The Indiana Court of Appeals has temporarily halted the state attorney general's efforts to seek Planned Parenthood of Indiana records. This restraining order is in effect until the court rules on Planned Parenthood's appeal of the lower court's ruling.
Planned Parenthood of Indiana sued the attorney general in the Marion County Superior Court after receiving requests for more than 80 patient files last spring. The attorney general is seeking the records to determine whether or not Planned Parenthood of Indiana has complied with state law requiring any sexual activity by a patient under the age of 14 to be reported as child abuse to the state Child Welfare Agency. Because there is no evidence of non-compliance, attorneys for Planned Parenthood have said the attorney general's office is conducting a "fishing expedition" in the absence of victims or reported crimes.
Supporters of the records request, as well as Marion County Superior Court Judge Kenneth Johnson, believe the possibility of misconduct on the part of Planned Parenthood warrants the unprecedented seizure of medical files for all patients under the age of 14. The lower court refused to block the attorney general while Planned Parenthood's case proceeded, and Planned Parenthood has appealed that refusal. This ruling means that the attorney general cannot seize records while Planned Parenthood's appeal is heard. "We are pleased that the Court of Appeals has recognized the extraordinary value of medical privacy by protecting the doctor-patient relationship at the heart of health care with this decision," said Betty Cockrum, CEO of Planned Parenthood of Indiana. "We will continue to use all legal remedies to turn this interim stay into a permanent end to this fishing expedition, and to defend the privacy of all Hoosiers.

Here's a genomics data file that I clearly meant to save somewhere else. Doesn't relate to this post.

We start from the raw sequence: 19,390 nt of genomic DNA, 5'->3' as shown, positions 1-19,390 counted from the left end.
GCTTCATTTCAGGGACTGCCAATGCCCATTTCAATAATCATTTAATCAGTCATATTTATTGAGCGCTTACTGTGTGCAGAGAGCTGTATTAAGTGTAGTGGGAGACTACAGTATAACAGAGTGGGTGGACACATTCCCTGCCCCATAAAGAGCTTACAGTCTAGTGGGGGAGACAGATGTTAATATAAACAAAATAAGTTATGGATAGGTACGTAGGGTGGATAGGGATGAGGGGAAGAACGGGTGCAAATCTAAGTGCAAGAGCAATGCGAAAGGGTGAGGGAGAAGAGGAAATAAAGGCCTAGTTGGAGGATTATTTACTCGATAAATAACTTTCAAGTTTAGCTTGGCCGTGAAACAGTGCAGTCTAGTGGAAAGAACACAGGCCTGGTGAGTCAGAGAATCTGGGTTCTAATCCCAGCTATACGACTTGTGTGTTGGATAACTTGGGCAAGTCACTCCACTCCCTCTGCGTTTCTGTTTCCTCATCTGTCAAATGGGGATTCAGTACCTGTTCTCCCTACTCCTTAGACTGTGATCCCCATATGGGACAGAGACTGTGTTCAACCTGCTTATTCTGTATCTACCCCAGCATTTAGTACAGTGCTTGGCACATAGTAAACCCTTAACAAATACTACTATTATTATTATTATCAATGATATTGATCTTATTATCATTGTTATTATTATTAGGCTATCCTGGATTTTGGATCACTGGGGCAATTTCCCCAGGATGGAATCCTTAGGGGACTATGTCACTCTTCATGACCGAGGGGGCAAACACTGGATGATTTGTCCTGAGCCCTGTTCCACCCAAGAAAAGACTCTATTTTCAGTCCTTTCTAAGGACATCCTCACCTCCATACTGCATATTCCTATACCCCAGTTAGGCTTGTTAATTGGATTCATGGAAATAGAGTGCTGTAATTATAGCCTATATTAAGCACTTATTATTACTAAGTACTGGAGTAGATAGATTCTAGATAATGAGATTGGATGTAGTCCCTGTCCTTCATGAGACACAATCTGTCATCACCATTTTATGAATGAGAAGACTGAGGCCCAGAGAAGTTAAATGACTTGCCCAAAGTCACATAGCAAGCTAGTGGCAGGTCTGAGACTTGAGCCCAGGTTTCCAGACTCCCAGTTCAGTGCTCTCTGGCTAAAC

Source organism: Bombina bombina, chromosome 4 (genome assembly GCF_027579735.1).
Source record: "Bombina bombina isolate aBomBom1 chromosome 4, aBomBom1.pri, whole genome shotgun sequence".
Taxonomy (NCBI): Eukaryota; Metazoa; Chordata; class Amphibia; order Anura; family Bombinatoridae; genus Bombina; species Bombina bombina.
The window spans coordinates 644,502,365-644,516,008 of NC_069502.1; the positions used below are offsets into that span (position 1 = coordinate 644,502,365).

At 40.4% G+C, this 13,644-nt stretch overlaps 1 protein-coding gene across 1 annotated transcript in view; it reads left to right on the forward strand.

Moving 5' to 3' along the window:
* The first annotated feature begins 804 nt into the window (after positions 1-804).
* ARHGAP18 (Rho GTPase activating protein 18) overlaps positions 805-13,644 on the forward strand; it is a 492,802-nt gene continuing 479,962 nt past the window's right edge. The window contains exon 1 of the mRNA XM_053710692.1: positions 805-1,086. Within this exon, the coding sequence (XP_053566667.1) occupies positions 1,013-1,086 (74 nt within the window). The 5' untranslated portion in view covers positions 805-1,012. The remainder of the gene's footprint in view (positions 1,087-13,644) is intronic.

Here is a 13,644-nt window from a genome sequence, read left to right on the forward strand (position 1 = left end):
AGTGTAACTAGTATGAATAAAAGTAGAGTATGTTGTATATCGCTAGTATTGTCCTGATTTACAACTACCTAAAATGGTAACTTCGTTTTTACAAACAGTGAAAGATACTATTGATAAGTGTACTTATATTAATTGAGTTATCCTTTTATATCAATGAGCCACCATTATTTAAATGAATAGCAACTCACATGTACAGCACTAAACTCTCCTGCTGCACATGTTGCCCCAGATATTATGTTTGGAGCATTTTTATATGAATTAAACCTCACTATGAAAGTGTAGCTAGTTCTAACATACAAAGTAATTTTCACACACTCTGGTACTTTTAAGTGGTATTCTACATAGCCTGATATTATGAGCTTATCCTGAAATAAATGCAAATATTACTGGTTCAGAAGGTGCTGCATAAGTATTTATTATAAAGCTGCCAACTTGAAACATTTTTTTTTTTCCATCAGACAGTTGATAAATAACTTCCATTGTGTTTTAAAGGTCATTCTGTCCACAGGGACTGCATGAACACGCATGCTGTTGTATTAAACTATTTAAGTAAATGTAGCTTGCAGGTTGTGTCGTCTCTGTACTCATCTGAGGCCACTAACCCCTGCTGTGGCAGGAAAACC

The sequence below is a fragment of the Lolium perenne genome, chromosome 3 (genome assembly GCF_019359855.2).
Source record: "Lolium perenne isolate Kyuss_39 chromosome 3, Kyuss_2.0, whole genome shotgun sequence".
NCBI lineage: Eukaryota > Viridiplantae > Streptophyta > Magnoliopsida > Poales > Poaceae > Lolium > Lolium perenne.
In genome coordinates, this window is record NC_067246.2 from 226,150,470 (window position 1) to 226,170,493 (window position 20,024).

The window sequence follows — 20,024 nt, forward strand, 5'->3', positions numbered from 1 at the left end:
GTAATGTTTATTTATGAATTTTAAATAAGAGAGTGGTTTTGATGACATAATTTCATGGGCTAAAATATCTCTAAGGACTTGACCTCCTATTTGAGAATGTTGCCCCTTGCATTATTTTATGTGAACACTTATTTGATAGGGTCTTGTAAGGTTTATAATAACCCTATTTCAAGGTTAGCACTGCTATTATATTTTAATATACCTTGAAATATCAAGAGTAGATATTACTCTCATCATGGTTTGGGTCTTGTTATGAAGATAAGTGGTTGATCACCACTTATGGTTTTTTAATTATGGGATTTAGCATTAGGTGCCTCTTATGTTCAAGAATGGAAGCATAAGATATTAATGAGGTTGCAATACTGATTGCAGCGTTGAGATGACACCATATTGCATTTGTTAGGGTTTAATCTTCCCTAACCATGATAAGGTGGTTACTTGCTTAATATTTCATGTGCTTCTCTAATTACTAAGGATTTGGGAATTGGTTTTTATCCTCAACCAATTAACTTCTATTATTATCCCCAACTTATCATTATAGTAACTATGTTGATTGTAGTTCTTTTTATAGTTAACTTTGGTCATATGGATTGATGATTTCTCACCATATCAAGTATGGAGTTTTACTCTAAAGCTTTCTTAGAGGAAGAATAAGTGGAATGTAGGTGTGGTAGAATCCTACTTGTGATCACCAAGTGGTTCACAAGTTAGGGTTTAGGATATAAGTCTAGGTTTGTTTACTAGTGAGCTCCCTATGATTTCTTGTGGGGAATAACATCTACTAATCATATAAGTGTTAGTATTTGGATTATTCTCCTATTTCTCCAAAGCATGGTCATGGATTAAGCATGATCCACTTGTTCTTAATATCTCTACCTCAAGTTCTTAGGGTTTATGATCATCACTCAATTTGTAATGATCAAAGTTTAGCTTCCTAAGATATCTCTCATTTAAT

"The public can count on Planned Parenthood to take very seriously the law regarding reporting abuse and neglect," Cockrum added. "Our staff is well-trained to identify cases of abuse and we work diligently with local law enforcement and Child Protective Services to protect young women and men in need."
Planned Parenthood supporters across the nation have been watching this case, and advocates for reproductive rights have been mobilizing political support in an attempt to prevent future privacy invasions. "Our patients place immense trust in Planned Parenthood as their provider of vital health care services," Cockrum said.
The battle between Planned Parenthood and Indiana Attorney General Steve Carter is garnering national attention as a medical privacy issue. A national PBS program is interested in medical privacy from a teen's perspective and will be sending a TV producer to Indiana in the next few weeks. Filmmakers will speak to parents and teens as part of a documentary regarding medical privacy.
The PBS film will explore what it would be like for teens and parents if their records were disclosed, how it might affect their desire to get medical attention and other medical privacy topics. Interviewees will not be asked to speak to the specifics of Planned Parenthood's case against the state attorney general. The producer has promised to protect the privacy of any person interviewed as well as his or her identity. Unless interviewees wish to make public statements, the program will not make them identifiable to their teachers, peers or others in their community.
Since 1932, Planned Parenthood of Indiana has provided education and medical services, including pap tests for cervical cancer, breast exams and testing and treatment for sexually transmitted infections. In 2004, Planned Parenthood of Indiana served a total of more than 130,000 clients. Its 39 health centers served more than 108,000 patients who made more than 320,000 total medical visits. In addition, more than 22,000 clients were served through educational programs.